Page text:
Monday, December 11, 2017

The Year We Went Wild

This was such a different year for our family that it seemed impossible to send the normal, Happy Holidays card. So I started writing a card, but then realized that I was just incapable of writing something sterile or formal enough to send out as a Christmas greeting.  So I’m posting here.

Instead of imposing my journey in the mailbox of my friends and family.  I’ll just post here, in my space, any maybe it will help someone have a good year too.  

This year Mariano and I have been married for 10 years, which we celebrated with a way-too-short epic trip to Thailand, Cambodia and Dubai. If you haven’t been, Thailand is very easy to get around and friendly. Everyone speaks English and the landscape and temples are captivating.  

Before we left for Thailand, Mariano quit his job. Which sounds kind of crazy right? But the decision was planned and socialized with his office for a long time. After a year of average 12 hour days plus a two hour commute, he was totally burnt out, and so he gave three month notice on the decision to leave. We had saved enough for him to take a break, spend more time with our kids, and take his time finding a position closer to home with reasonable hours.

But then only a week after we returned from our anniversary trip, I was laid off in a massive RIF. At first, I felt like a failure.  Kaio worked hard to bring me out of it, excited that I would be able to go to his school events again and be home more. The kids were really supportive actually, they even stopped asking for toys and crap.

It was scary but instead of jumping into a job search, we took a look at our savings, and planned how to make funds stretch out long enough to spend the summer in Brazil. We wanted the kids to make lasting memories with family there. Because of the cost to fly all five of us there, I hadn’t been in five years. Tori had never been. We ended up taking Kaio and Nalini out of school two weeks early so we could leave as soon as possible.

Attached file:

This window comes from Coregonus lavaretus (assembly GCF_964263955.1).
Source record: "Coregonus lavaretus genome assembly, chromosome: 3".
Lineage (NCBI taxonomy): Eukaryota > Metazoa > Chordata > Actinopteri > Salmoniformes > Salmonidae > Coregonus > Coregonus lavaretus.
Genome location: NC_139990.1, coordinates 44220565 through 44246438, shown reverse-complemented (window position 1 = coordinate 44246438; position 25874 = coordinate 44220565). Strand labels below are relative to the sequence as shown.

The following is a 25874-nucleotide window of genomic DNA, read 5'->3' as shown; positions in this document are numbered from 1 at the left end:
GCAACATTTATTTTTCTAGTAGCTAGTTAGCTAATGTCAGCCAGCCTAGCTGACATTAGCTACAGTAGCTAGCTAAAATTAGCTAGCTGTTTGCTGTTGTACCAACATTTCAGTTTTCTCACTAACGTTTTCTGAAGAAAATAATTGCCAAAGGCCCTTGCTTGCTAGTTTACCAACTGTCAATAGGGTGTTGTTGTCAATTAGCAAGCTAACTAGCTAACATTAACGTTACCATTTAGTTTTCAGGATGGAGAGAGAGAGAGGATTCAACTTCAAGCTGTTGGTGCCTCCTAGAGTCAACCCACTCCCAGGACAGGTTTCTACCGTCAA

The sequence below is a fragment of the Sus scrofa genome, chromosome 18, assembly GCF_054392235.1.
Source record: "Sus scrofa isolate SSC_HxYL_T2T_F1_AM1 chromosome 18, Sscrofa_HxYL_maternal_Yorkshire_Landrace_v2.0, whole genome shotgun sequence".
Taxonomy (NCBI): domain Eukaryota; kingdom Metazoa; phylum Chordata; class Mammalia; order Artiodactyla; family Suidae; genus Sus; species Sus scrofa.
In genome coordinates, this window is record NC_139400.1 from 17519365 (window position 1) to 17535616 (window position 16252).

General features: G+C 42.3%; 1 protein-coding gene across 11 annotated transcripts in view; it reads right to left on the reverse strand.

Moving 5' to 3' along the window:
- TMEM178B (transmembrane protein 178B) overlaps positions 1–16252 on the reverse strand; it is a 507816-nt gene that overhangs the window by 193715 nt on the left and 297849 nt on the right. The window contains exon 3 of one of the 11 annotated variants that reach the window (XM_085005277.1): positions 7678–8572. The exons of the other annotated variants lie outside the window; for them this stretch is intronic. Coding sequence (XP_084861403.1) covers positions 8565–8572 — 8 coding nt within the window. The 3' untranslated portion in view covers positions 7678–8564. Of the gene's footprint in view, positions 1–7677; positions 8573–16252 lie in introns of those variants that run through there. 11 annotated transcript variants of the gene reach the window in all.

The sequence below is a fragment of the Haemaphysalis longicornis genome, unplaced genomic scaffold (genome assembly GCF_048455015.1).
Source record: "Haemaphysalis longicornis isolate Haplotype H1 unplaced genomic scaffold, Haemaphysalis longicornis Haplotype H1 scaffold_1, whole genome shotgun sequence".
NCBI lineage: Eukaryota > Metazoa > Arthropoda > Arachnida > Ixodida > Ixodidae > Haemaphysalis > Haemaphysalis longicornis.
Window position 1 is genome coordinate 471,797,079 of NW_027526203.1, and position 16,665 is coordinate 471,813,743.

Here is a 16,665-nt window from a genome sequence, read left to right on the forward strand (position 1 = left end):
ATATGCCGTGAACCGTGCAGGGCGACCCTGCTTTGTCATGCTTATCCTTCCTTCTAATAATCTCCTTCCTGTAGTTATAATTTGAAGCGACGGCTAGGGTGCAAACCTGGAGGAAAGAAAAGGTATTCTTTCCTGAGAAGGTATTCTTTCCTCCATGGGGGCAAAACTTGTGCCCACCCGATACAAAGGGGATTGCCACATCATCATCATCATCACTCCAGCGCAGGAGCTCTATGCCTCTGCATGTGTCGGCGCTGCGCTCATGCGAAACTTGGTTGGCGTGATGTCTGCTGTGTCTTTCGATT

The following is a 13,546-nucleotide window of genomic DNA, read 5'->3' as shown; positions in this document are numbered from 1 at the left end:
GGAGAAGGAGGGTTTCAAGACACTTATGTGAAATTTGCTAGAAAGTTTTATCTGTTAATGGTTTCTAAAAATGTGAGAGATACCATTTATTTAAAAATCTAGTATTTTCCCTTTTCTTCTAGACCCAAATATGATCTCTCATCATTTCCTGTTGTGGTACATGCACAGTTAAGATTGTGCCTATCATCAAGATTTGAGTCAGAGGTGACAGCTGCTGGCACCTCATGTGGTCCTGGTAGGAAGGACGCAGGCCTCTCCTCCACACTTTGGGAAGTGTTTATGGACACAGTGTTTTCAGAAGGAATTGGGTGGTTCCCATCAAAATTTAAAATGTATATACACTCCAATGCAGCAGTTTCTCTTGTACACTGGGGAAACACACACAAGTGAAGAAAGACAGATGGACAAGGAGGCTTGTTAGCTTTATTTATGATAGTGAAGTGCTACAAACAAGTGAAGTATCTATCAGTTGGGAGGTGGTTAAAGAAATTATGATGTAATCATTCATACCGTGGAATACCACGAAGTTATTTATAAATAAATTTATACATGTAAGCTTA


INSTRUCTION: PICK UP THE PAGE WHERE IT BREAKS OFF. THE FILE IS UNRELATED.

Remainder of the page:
Most of Mariano’s family and friends live in a big city named Belem, about 1 degrees south of the equator.  The weather averages 99 degrees day and night, rooms are full of mosquitoes, and the streets are full of robbers. For two months, we slept all five of us in one room with three beds, sometimes even on top of each other. So you can imagine that’s a hardship from the A/C bug-free and kushy life our kids are used to living. There was a lot of complaining. But what really mattered in the long run was the time we spent with our wonderful family.  Mariano’s parents, sisters, cousins, aunts, uncles, second cousins, etc. He has a big family. And everyone is so fun and generous, excited and unconditionally loving with the kids. We were able to really slow down and spend quality time visiting with his extended family, as well as travel around the region from jungle to farm to beach and back.

Taking the sabbatical really gave me time to think about the trajectory of my life, our life together, and the future of the kids. We brainstormed a lot about how to maintain the joy that we had solidified and not get sucked back into old negative habits that are completely draining. It felt like we hit the reset button on life and had a chance to start again.  

At first I didn’t really know what to do with all that calmness, and actually it felt lost to be so centered with no mission to execute.  But then we found cacao beans and started making chocolate, and the mission began to expose itself.  I felt drive and purpose.  I  entered into a bean-to-bar international training course. We came back to the US and started building the business.